What is the Dominican Republic-Central America Free Trade Agreement (CAFTA-DR)?
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The Central American Free Trade Agreement (CAFTA) is an agreement between the United States, five Central American countries – Guatemala, El Salvador, Honduras, Costa Rica and Nicaragua – and the Dominican Republic.
How was CAFTA born?
CAFTA was inspired by the success of the North American Free Trade Agreement (NAFTA – now replaced by the USMCA) and represents the first multilateral free trade agreement between the United States and developing economies.
After two years of negotiations, the United States signed the CAFTA implementing legislation on August 2, 2005, followed by El Salvador, Honduras, Nicaragua and Guatemala in 2006, the Dominican Republic in 2007 and the Costa Rica in 2009. Dominican Republic joined, it was called the Dominican Republic-Central America Free Trade Agreement (CAFTA-RD).
CAFTA may be a relatively small free trade agreement (FTA), but it follows a similar vein to larger agreements like this: removing tariffs and fees for handling goods to open and increase trade. bilateral between participating countries.
CAFTA is expected to be fully implemented by January 1, 2025, when the tariff elimination process will be completed and tariffs on all U.S. imports and exports will be removed.
The agreement created many business opportunities for the United States while promoting economic integration and development and improving stability within participating countries. Between the ratification of the agreement in 2005 and 2013, annual trade between member countries almost doubled.
What is CAFTA?
The most important aspect of CAFTA is duty-free trade. For imports and exports of products to qualify for duty-free treatment, they must comply with the rules of origin of the agreement. These are largely inspired by NAFTA and the Free Trade Agreement between the United States and Chile. The latest updates to the CAFTA rule of origin can be found through the United States International Trade Commission. Harmonized tariff list.
In addition to duty-free trade, the agreement also addresses:
- Customs administration process
- Public markets
- Intellectual property rights
- Environmental and sustainability standards
What are the advantages of CAFTA?
In 2018, the total merchandise trade between member countries was $ 57.9 billion.
For the United States, the CAFTA commercial zone represents the third largest export market in Latin America behind Brazil and Mexico. The U.S. Department of Commerce reports that the deal has benefited a wide range of U.S. businesses, from textile and plastics exporters to cotton, corn and rice producers, and machine and motor vehicle manufacturers.
Costa Rica privatized its banking, telecommunications and insurance sectors shortly after CAFTA entered into force. As a result, the country has benefited from increased foreign investment in its insurance and telecommunications sectors, which has helped boost its economic growth.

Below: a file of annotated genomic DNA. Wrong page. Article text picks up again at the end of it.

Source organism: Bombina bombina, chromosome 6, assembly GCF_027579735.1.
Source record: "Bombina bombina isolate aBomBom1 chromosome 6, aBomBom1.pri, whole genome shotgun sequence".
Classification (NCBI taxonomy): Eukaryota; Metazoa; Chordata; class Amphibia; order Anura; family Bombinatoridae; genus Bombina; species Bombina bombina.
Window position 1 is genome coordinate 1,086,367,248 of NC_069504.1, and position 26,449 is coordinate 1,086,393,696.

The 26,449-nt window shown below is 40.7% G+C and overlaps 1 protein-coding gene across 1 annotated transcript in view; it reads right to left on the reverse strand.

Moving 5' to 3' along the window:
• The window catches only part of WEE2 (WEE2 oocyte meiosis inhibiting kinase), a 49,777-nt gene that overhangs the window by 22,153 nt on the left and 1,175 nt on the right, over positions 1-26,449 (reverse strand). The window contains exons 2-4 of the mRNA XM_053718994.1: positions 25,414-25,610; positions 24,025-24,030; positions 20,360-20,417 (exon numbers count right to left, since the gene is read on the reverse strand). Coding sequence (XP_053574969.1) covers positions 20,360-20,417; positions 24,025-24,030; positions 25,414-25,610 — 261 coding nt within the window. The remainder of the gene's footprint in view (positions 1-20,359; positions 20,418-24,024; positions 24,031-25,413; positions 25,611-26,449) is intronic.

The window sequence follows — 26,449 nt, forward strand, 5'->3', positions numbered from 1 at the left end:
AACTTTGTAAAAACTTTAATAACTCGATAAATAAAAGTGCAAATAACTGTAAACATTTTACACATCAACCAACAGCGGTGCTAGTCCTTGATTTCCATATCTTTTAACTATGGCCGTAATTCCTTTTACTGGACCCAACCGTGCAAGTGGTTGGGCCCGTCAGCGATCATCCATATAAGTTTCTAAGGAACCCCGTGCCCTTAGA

Today, the Dominican Republic exports about half of its goods to the United States, which consists mainly of sugar, coffee and tobacco.
What are the disadvantages of CAFTA?
Like most trade agreements, CAFTA has come under criticism.
Participants in Central America were negatively affected by US government subsidies to agribusiness, in much the same way Mexico was affected by NAFTA. Before the DCFTA, for example, Honduras had enjoyed a trade surplus in agricultural products, but today it suffers from a trade deficit.
Meanwhile, the economic growth promised by CAFTA supporters has not been fully realized. In El Salvador, Honduras and Guatemala, growth is slower than in the rest of Latin America, with this economic stagnation considered responsible for drug and gang violence as well as forced migration.
The deal has also been criticized for causing a drop in clothing exports to the United States, raising the cost of drugs in Central American countries and ignoring labor abuses.
Will Nicaragua be excluded from CAFTA?
In early 2020, President Trump announced his intention to change CAFTA, excluding Nicaragua of the agreement due to the socio-political upheavals that the country has experienced in recent months and years. A report from the Organization of American States (OAS) details several cases of human rights violations.
In June 2021, U.S. Senators from the Democratic and Republican parties – Marco Rubio, Bill Cassidy, John Cornyn, Dick Durbin, Patrick Leahy, Jim Risch, and Todd Young – sent President Biden a letter urging it to hold the Nicaraguan regime accountable for its actions. They encouraged him to review the country’s participation in CAFTA.
Speaking of the Nicaraguan president’s democratic election crackdown, Acting Assistant Secretary of State for Western Hemisphere Affairs Julie Chung said the Biden administration examine Nicaragua’s involvement in trade “if the November elections are not free and fair.”
Others say Nicaragua’s retention in CAFTA could help level the outflow of immigration to Central America.
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